Since I introduced this legislation on the first day of the 106th Congress, my office has received countless calls, letter, faxes, and e-malls from Americans around the country who are tired of having to divulge their national ID number in order to get a job, open bank account, or go fishing. The strong public outrage over the federal banking regulators' "know your customer" scheme, as well as the attempt to mm state drivers' licences into a national ID card, and the Clinton Administration's so-called "medical privacy" proposals all reveal the extent to which the American people oppose the "surveillance state." These Americans believe that since Congress created this problem, Congress must fix it.
Certain well-meaning members of Congress are focusing on the use of the Social Security number by private businesses. However, this ignores the fact that the private sector was only following the lead of the federal government in using the Social Security number as an ID. In many cases, the use of the Social Security number by private business is directly mandated by the government, for example, banks use Social Security numbers as an identifier for their customers
because the federal government required them to use the Social Security number for tax reporting purposes. Once the federal government stops using the Social Security number as an identifier, the majority of private businesses, whose livelihood depends on pleasing consumers, will respond to their customers demands and stop using the Social Security number and other standard identifiers.
I hope that we in Congress would not once again allow a problem Congress created to become an excuse for disregarding the constitutional limitations of federal police powers or imposing new mandates on businesses in the name of "protecting privacy." Federal mandates on private businesses may harm consumers by preventing business from offering improved services such as the ability to bring new products that consumers would be interested in immediately to the consumers' attention. These mandates will also further interfere with matters that should be resolved by private contracts.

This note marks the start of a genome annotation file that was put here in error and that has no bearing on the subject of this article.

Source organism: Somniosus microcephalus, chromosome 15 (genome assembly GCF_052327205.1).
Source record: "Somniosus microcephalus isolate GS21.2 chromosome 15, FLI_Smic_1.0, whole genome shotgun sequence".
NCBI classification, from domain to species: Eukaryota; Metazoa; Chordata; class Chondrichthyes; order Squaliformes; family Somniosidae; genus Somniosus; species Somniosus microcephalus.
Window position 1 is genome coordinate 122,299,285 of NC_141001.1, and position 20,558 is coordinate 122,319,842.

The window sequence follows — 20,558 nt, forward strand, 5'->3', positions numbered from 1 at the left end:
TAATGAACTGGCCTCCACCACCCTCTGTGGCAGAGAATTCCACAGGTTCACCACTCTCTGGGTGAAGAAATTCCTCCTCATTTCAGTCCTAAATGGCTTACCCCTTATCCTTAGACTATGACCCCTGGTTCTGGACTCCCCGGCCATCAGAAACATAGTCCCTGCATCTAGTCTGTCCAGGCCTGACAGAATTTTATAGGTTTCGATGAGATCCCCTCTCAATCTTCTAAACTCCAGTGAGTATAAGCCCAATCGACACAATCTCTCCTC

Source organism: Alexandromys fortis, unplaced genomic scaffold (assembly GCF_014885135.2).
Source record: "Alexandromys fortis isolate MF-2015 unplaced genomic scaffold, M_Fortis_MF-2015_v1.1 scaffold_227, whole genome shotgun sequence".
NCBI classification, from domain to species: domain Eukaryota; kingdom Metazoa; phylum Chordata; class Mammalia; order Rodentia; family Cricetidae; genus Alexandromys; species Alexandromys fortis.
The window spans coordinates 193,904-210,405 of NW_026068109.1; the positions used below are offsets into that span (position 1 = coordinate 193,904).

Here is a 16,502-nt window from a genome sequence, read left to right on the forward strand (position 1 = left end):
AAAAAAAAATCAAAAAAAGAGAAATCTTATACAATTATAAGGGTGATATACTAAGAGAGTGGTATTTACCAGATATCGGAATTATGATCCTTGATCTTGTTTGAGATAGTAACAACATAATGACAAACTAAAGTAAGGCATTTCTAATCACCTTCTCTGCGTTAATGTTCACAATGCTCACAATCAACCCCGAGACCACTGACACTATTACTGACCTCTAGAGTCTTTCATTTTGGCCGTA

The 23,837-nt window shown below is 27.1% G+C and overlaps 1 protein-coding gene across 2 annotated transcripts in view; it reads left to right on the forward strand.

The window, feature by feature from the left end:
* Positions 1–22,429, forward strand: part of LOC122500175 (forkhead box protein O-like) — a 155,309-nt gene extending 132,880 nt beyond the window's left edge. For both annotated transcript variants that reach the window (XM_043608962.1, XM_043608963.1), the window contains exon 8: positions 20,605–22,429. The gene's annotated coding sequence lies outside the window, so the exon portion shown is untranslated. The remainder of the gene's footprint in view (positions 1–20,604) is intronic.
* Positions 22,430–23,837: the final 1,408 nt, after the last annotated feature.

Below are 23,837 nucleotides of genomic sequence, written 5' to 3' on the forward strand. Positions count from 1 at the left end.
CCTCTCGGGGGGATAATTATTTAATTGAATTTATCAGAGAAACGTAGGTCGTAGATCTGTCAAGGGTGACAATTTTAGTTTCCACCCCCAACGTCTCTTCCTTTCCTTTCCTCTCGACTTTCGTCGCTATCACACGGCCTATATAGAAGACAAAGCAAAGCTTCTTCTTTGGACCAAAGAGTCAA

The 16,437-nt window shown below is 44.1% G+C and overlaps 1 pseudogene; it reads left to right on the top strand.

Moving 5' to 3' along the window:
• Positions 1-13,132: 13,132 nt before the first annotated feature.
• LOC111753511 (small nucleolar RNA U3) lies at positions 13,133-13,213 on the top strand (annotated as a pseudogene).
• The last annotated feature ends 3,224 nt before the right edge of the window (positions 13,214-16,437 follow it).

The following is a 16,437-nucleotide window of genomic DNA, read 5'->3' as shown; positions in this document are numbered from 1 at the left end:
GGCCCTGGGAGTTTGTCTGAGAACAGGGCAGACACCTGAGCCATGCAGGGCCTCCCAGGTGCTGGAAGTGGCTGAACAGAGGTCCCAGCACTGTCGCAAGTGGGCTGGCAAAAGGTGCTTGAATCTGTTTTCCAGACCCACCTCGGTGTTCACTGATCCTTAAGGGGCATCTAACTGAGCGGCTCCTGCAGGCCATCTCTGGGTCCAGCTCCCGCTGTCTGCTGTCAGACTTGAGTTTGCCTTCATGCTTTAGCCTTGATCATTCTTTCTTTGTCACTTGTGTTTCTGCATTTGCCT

Furthermore, as we have seen with the administration's so-called "medical privacy protection" proposal, federal "privacy protection laws" can actually undermine privacy by granting certain state-favored interests access to one's personal information.
Finally, I would remind my colleagues that no private organization has the power to abuse personal liberty on as massive a scale as the federal government. After all, consumers have the right to refuse to do business with any private entity that asks for a Social Security number, whereas citizens cannot lawfully refuse to deal with government agencies. Furthermore, most of the major invasions of privacy, from the abuse of IRS files to the case of the Medicare clerk who sold the names of Medicare patients to an HMO, to the abuse of the FBI by administrations of both parties have occurred by government agents. Therefore Congress should focus on the threat to liberty caused by the federal government's use of uniform identifiers.In conclusion, I once again thank the Subcommittee for holding this hearing on the uses and abuses on the Social Security number. I hope that this hearing is the first step toward Congressional action designed to stop the use of the Social Security number as a national ID number.